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The importance of passion

Passion Over Pleasure

by James Shelley (March 12, 2011)

The word “passion” comes from the Latin passio, which implied suffering and the endurance of hardship. To be passionate, truly passionate, demands a willingness to suffer for the object or cause of your passion. It is unswerving commitment in spite of pain and loss. Rooted in either cocksure confidence or calculated commitment, a passionate person earns their title because of their unflinching persistence in the face of opposition.

There can be no passion without the experience of personal loss: until one suffers, one’s passion is not exposed. your passion is not what makes you feelcomfortable — the things you are passionate about will probably make your lifeless comfortable. Potentially miserable, actually.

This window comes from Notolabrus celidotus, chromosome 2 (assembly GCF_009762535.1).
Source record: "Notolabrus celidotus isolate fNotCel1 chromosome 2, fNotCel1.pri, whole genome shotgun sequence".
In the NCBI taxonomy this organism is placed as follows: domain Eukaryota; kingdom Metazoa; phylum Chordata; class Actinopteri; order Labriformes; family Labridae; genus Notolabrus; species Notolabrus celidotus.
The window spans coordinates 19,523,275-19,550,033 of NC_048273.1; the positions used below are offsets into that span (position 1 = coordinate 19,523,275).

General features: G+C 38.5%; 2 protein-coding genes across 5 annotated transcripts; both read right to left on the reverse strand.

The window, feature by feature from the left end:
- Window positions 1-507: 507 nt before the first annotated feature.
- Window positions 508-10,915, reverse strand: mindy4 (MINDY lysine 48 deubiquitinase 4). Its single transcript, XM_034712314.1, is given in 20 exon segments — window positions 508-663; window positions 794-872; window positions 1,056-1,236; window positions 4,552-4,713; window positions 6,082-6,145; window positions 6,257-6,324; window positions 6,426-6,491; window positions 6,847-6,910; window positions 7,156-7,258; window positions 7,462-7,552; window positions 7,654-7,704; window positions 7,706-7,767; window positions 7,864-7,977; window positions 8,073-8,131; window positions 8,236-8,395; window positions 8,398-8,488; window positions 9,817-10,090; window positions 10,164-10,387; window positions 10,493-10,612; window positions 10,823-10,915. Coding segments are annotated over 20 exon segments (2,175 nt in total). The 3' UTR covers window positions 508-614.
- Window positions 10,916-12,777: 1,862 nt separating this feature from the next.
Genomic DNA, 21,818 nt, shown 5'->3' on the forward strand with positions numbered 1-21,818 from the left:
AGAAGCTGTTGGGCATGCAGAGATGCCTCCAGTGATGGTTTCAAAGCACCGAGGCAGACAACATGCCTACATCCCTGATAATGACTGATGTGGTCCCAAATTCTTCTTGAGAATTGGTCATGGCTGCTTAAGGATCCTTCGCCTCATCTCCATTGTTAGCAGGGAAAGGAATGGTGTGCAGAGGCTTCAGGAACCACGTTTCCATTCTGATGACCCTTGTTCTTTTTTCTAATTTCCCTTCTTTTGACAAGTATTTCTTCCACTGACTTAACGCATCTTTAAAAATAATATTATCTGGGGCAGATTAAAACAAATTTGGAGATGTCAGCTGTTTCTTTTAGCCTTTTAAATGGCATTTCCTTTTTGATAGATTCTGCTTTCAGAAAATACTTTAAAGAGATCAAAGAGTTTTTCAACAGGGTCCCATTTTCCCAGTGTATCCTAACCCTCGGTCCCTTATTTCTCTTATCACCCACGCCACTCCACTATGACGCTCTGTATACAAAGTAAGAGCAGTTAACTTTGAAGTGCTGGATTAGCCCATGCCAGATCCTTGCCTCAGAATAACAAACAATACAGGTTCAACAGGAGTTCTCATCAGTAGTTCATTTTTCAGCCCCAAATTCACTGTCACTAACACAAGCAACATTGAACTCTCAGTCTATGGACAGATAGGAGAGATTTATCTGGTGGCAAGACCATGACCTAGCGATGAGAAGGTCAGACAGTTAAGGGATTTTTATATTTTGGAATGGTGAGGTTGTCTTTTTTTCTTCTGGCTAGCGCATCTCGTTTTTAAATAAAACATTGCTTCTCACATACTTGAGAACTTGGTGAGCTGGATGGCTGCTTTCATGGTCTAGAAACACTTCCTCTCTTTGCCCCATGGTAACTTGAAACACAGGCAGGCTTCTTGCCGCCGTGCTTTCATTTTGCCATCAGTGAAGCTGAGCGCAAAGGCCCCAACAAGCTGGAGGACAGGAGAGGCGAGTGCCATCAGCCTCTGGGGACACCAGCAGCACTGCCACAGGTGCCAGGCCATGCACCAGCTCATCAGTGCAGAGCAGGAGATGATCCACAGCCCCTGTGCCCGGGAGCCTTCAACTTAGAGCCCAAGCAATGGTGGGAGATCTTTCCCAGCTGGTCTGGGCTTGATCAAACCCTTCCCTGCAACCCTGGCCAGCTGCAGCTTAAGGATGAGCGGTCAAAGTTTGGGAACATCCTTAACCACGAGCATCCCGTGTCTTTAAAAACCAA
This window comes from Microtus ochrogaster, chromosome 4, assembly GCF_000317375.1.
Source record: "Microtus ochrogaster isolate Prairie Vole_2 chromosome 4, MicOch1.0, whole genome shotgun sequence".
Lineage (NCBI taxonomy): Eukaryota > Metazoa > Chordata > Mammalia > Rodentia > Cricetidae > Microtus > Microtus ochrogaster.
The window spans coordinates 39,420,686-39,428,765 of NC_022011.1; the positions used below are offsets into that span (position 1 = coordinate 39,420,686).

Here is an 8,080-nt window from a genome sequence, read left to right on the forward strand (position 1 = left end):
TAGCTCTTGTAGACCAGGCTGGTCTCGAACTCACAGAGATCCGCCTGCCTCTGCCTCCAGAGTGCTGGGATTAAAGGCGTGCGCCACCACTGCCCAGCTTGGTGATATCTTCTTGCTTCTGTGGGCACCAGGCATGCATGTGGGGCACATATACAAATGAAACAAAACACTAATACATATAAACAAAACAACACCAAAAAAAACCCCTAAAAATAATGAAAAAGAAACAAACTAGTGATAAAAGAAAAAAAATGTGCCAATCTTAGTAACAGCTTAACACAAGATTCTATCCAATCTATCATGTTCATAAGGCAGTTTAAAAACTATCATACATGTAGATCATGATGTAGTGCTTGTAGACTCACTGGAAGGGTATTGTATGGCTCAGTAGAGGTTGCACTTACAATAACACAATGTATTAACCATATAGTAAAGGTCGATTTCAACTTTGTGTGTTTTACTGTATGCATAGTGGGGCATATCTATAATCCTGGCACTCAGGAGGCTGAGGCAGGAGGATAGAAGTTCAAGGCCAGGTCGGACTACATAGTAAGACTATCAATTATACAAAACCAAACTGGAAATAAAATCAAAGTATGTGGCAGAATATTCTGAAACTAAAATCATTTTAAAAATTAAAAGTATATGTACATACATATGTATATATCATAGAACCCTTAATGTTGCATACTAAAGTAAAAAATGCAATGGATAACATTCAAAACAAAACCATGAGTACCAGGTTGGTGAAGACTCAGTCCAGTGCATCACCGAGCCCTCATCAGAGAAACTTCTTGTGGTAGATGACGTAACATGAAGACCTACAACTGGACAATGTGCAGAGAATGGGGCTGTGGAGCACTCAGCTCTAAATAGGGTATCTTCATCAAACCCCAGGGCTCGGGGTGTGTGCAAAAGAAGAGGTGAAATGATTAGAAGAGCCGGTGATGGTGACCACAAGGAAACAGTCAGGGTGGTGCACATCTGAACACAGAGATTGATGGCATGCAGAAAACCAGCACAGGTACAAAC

As a culture, we seem somewhat confused by the idea of passion. We confuse passion with personal opinion. We misinterpret passion as the pleasures that inject us with feel-good emotions. Too many of us are inoculating our pursuit of passion with fancy declarations of preference.

Placating ourselves with the opinion of the day and heralding our propensity for corporate brands is not progress. Instead it is a lazy and poor placebo for the deep reflective and meditative mind work required to fertilize passions that are praiseworthy, beautiful, healing and transformative in the world. Our neutered version of passion in North America is much like the mental equivalent of a LazyBoy.

Although passion may at times appear dangerous, the planet does not need less human passion right now, it needs more passion than ever before — passion that refuses to be immunized by the lulling caress of consumption and the crippling inundation of knowledge.

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